For more than six decades, "Mark Trail" has been a fixture in newspaper funnies. It was birthed by a Gainesville man, continued by another Gainesvillian, and a third Gainesville artist has dipped his pen in it recently.
The late Ed Dodd was the Gainesville father of the comic strip, which has an outdoors and conservation theme. Dodd drew it from 1946 till he retired in 1979. He turned it over to Jack Elrod, an avid outdoorsman and a former Boy Scout in a troop Dodd had led in Gainesville.
Elrod had helped with "Mark Trail" since 1950 and continues to draw both the daily and a Sunday strip that appears in 175 papers and reaches 23 million readers worldwide, according to King Features Syndicate.
The comic has been a mainstay in The Times since its beginning. It is one of the longest running strips that have a continuing story.
Elrod and "Mark Trail" have received numerous conservation awards, including one from President Ronald Reagan. The 16,400-acre Mark Trail Wilderness in the Chattahoochee National Forest in Towns and Union counties is the only such area named after a cartoon character.
James Allen became fascinated with cartoons on television as a child. He would watch the Saturday morning shows and stay up late at night watching shock theater and old monster characters, complete with popcorn and soft drinks.
Those images inspired him to begin drawing them. His mother checked out a library book for him with pictures of classic movie monsters and drew at least a thousand times an image of King Kong from the 1933 movie.
\"What I draw has to look just right," he said. He struggled to get the expression on the gorilla's face precise. When he finally felt he was close, he was so excited he carried it to his mother in the kitchen, where she was washing dishes. She gushed over it, and that set Allen on his path to becoming a professional artist.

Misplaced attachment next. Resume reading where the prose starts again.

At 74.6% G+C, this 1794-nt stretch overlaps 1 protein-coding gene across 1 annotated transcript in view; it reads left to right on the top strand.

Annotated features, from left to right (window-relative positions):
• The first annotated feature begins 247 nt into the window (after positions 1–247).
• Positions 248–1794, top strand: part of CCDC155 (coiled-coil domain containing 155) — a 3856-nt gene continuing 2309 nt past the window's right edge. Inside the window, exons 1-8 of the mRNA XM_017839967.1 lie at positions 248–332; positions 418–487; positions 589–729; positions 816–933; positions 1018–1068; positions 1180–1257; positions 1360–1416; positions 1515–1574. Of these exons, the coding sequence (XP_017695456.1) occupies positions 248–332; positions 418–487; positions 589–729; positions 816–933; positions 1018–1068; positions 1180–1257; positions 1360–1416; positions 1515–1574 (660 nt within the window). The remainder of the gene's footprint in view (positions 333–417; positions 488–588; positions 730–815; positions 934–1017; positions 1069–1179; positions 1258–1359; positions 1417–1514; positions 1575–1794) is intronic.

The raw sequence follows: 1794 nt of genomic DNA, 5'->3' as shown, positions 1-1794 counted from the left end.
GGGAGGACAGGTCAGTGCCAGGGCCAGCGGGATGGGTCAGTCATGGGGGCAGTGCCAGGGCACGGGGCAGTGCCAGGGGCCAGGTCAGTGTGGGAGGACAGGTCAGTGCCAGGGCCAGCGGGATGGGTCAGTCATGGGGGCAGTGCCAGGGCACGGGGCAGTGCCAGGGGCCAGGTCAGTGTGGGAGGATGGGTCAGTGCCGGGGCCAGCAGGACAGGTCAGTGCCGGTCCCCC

Only 7 or 8 years old at the time, Allen said if his mother hadn't paid so much attention to his King Kong drawing, he might never have pursued his career.
From then on he drew every chance he got, creating his own comics and taking every art course offered when he attended Gainesville High School. He succeeded in state art competitions. But, he admits, art took a back seat in his late teens when other interests, including girls, distracted him.
Still he was good enough to receive a small scholarship to Savannah College of Art and Design. One semester was enough, though, because at the time the school didn't offer sequential or comic art.
Allen returned home, picked up odd jobs and resumed drawing for himself. One of the jobs was with United Parcel Service. He loaded trucks until he rose into a lower management position. He even got a few art assignments for the company publications, but was disappointed he missed out on an opportunity for a graphic arts position.
After he left UPS, he ran into Rosemary Dodd, widow of the Mark Trail creator, who suggested he contact Elrod for some work. Elrod did give him some assignments, including pen-and-ink sketches of his daughter and grandchildren as Christmas gifts.
That led to more work on the comic strip itself. "That was the most fun I'd had working," Allen says. "It was the most proud of what I had done, and it was a compliment to me that he (Elrod) was trusting me with it."
One of his big moments was when Elrod used a lion fish Allen had drawn as the centerpiece for one of the Sunday wildlife strips.
Meanwhile, Allen has been drawing his own comic strip, "Edge of Adventure," which appears in weekly papers.
Good vision is critical to artists who, as in the case of Allen, have to strain for hours over their drawing boards. That's why it stunned him when a problem developed in his eyes a few months ago. Working without insurance, he hurt physically and in the pocketbook with the surgery required to correct it.
But it ensures he can continue his career in art. To raise money for his medical bills, Allen has started drawing pen-and-ink or pencil portraits of people for $100. He hopes to get enough orders to retire his debt.
He can be reached at 770-532-7896.
Johnny Vardeman is retired editor of The Times and can be reached at 2183 Pinetree Circle N.E., Gainesville, GA 30501. His column appears Sundays. and on gainesvilletimes.com.